Heathrow investors may soon realise “the days…

Heathrow investors may soon realise “the days of plenty are over”, with returns cut
2020-03-03 12:31:00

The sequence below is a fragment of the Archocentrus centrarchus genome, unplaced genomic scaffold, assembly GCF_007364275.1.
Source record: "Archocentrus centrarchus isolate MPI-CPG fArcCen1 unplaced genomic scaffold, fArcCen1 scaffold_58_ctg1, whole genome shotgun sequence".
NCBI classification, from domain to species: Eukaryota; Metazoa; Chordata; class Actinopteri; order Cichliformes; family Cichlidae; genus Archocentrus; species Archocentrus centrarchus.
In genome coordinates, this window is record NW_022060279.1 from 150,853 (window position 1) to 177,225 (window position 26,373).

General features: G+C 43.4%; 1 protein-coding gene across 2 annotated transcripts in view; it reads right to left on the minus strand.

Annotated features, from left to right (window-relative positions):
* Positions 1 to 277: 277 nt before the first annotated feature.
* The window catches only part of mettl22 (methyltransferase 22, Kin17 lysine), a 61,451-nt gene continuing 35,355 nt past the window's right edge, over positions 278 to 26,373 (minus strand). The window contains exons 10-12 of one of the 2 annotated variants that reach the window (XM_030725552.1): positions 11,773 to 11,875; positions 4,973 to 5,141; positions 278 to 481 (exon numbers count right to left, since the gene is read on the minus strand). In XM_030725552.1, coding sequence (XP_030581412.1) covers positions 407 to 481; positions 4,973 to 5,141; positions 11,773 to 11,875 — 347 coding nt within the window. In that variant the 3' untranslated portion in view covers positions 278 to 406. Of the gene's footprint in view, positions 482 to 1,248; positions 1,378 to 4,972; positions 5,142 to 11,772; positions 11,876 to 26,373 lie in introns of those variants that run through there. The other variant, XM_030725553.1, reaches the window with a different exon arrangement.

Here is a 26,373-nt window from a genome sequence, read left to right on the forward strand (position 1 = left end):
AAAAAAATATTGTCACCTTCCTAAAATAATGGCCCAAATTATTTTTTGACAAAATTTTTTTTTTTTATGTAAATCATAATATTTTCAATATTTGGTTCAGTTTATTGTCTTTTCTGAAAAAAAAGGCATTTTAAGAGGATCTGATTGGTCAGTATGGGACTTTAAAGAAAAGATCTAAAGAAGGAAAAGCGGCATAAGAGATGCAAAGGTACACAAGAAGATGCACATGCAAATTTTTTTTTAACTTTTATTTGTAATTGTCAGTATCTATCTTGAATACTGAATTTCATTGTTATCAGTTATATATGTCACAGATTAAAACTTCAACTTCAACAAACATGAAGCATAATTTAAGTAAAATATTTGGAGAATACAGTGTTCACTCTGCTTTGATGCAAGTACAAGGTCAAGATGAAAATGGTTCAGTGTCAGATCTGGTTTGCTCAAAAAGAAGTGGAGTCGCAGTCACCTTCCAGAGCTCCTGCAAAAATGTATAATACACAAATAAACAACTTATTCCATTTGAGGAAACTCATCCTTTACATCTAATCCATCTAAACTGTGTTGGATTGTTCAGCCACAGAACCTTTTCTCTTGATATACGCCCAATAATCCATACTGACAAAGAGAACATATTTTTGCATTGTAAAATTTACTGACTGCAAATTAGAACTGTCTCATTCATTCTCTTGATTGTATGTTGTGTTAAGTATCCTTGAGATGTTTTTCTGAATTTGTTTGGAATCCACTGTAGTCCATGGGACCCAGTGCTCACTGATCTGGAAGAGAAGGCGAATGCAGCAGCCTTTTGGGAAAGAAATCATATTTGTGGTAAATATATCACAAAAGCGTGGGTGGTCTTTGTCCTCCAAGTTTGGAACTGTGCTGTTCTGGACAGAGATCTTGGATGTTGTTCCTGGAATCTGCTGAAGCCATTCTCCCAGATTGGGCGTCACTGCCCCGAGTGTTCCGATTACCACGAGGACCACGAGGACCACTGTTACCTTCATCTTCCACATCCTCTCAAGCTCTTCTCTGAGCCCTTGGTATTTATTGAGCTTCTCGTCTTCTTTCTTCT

Heathrow’s planned 3rd runway plans took a very substantial knock on 27th March, when the 3 Appeal Court judges ruled that the Airports National Policy Statement was invalid.  It had not properly taken carbon emissions, and the Paris Agreement, into account. The Government now has to decide what to do about the NPS. The scheme is looking less attractive for its investors. The Sunday Times has written that “Heathrow’s owners, which have siphoned off a stream of dividends over the past decade, are about to learn that the good times are coming to an end.” …”Heathrow was bought for £10.3bn as part of the airports monopoly BAA in 2006 by a consortium led by the Spanish infrastructure giant Ferrovial. After an initial period when lenders restricted dividends, payouts have flowed, while debt has soared. From 2012, the airport has paid out more than £4bn of dividends, including £500m announced last week.”  Currently Heathrow investors earn more, the more Heathrow spends and builds.  “But that may be about to change…” The CAA may soon get much tighter on returns to investors, as they are being with NATS.  .Tweet   Forget the third runway, Heathrow’s payouts are on the line The huge returns to the airport’s owners are under threat By John Collingridge (The Sunday Times) March 1st 2020 As the clock ticked down to Heathrow’s date with destiny at the Court of Appeal last week, the airport’s boss made one last attempt to burnish its green credentials. The west London hub had become carbon-neutral, John Holland-Kaye declared, and would go even further by planting trees in Scotland and restoring peat bogs in Lancashire. It was a “significant milestone and a testament to the determination of our airport to help spearhead a new era of sustainable aviation”, said the urbane chief executive. However, the calculation excluded the hundreds of thousands of flights and millions of cars that use the airport. Only the physical infrastructure — terminal buildings and baggage handling gear — was counted. It was a futile PR gesture. Last week, climate change campaigners delivered a hammer blow to the airport’s £14bn plan [maybe as much as £30 billion]  for a third runway when three High Court judges ruled that expansion was illegal as it did not take into account the Paris climate agreement. That agreement, from 2016, under which the government pledged to restrict climate emissions, was not factored in when ministers approved the third runway, they ruled. Add to that opposition from Boris Johnson, and the airport’s expansion plans have been left in tatters. Other problems are also mounting. Heathrow’s owners, which have siphoned off a stream of dividends over the past decade, are about to learn that the good times are coming to an end. The Civil Aviation Authority (CAA), which polices the charges that Heathrow levies on every ticket, is about to clamp down on the airport’s returns. Competition could also be on the way, too, via an attempt by hotels tycoon Surinder Arora to build a rival terminal at the airport. Heathrow was bought for £10.3bn as part of the airports monopoly BAA in 2006 by a consortium led by the Spanish infrastructure giant Ferrovial. After an initial period when lenders restricted dividends, payouts have flowed, while debt has soared. From 2012, the airport has paid out more than £4bn of dividends, including £500m announced last week, to investors including sovereign wealth funds from Singapore, Qatar and China — as well as USS, which invests on behalf of British academics. Under a complex regulatory system, investors are rewarded based on the size of Heathrow’s asset base, (RAB) which now stands at £16.6bn. That means the

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